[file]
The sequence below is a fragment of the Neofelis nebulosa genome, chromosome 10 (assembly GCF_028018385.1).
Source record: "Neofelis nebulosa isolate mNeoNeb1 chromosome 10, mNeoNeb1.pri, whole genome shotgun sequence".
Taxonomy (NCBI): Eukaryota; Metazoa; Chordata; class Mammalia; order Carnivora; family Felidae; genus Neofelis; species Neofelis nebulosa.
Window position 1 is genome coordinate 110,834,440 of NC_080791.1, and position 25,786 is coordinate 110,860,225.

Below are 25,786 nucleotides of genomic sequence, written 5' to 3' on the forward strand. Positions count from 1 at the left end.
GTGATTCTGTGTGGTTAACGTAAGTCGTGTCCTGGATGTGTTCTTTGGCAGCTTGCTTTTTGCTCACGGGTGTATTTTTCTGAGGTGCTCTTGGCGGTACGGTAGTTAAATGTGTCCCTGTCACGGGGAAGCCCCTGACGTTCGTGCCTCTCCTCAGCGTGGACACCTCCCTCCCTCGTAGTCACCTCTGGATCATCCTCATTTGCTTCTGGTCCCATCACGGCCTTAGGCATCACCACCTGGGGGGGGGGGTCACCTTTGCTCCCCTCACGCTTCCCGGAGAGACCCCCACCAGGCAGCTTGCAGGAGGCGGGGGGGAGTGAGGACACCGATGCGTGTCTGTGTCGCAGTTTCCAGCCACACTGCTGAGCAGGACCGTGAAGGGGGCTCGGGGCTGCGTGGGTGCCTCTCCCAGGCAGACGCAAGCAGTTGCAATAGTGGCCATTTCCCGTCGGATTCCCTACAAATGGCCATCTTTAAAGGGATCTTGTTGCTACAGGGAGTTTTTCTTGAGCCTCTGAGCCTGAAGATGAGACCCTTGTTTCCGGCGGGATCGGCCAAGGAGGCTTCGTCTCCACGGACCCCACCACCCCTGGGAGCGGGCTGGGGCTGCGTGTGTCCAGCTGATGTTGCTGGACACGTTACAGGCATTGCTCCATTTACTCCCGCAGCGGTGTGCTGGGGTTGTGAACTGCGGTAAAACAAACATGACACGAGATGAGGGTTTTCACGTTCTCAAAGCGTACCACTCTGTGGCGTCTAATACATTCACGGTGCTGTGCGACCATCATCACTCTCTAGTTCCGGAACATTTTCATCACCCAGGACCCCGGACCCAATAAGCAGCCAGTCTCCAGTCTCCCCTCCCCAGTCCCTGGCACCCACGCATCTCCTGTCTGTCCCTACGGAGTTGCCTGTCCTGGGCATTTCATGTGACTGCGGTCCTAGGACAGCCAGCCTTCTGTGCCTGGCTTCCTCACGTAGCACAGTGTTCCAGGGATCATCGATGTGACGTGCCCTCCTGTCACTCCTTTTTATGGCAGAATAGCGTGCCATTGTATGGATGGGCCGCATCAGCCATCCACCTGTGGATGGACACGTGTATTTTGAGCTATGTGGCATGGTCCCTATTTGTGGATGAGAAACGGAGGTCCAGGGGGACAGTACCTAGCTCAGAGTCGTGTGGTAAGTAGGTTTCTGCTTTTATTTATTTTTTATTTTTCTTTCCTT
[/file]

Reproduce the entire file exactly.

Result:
The sequence below is a fragment of the Neofelis nebulosa genome, chromosome 10 (assembly GCF_028018385.1).
Source record: "Neofelis nebulosa isolate mNeoNeb1 chromosome 10, mNeoNeb1.pri, whole genome shotgun sequence".
Taxonomy (NCBI): Eukaryota; Metazoa; Chordata; class Mammalia; order Carnivora; family Felidae; genus Neofelis; species Neofelis nebulosa.
Window position 1 is genome coordinate 110,834,440 of NC_080791.1, and position 25,786 is coordinate 110,860,225.

Below are 25,786 nucleotides of genomic sequence, written 5' to 3' on the forward strand. Positions count from 1 at the left end.
GTGATTCTGTGTGGTTAACGTAAGTCGTGTCCTGGATGTGTTCTTTGGCAGCTTGCTTTTTGCTCACGGGTGTATTTTTCTGAGGTGCTCTTGGCGGTACGGTAGTTAAATGTGTCCCTGTCACGGGGAAGCCCCTGACGTTCGTGCCTCTCCTCAGCGTGGACACCTCCCTCCCTCGTAGTCACCTCTGGATCATCCTCATTTGCTTCTGGTCCCATCACGGCCTTAGGCATCACCACCTGGGGGGGGGGGTCACCTTTGCTCCCCTCACGCTTCCCGGAGAGACCCCCACCAGGCAGCTTGCAGGAGGCGGGGGGGAGTGAGGACACCGATGCGTGTCTGTGTCGCAGTTTCCAGCCACACTGCTGAGCAGGACCGTGAAGGGGGCTCGGGGCTGCGTGGGTGCCTCTCCCAGGCAGACGCAAGCAGTTGCAATAGTGGCCATTTCCCGTCGGATTCCCTACAAATGGCCATCTTTAAAGGGATCTTGTTGCTACAGGGAGTTTTTCTTGAGCCTCTGAGCCTGAAGATGAGACCCTTGTTTCCGGCGGGATCGGCCAAGGAGGCTTCGTCTCCACGGACCCCACCACCCCTGGGAGCGGGCTGGGGCTGCGTGTGTCCAGCTGATGTTGCTGGACACGTTACAGGCATTGCTCCATTTACTCCCGCAGCGGTGTGCTGGGGTTGTGAACTGCGGTAAAACAAACATGACACGAGATGAGGGTTTTCACGTTCTCAAAGCGTACCACTCTGTGGCGTCTAATACATTCACGGTGCTGTGCGACCATCATCACTCTCTAGTTCCGGAACATTTTCATCACCCAGGACCCCGGACCCAATAAGCAGCCAGTCTCCAGTCTCCCCTCCCCAGTCCCTGGCACCCACGCATCTCCTGTCTGTCCCTACGGAGTTGCCTGTCCTGGGCATTTCATGTGACTGCGGTCCTAGGACAGCCAGCCTTCTGTGCCTGGCTTCCTCACGTAGCACAGTGTTCCAGGGATCATCGATGTGACGTGCCCTCCTGTCACTCCTTTTTATGGCAGAATAGCGTGCCATTGTATGGATGGGCCGCATCAGCCATCCACCTGTGGATGGACACGTGTATTTTGAGCTATGTGGCATGGTCCCTATTTGTGGATGAGAAACGGAGGTCCAGGGGGACAGTACCTAGCTCAGAGTCGTGTGGTAAGTAGGTTTCTGCTTTTATTTATTTTTTATTTTTCTTTCCTT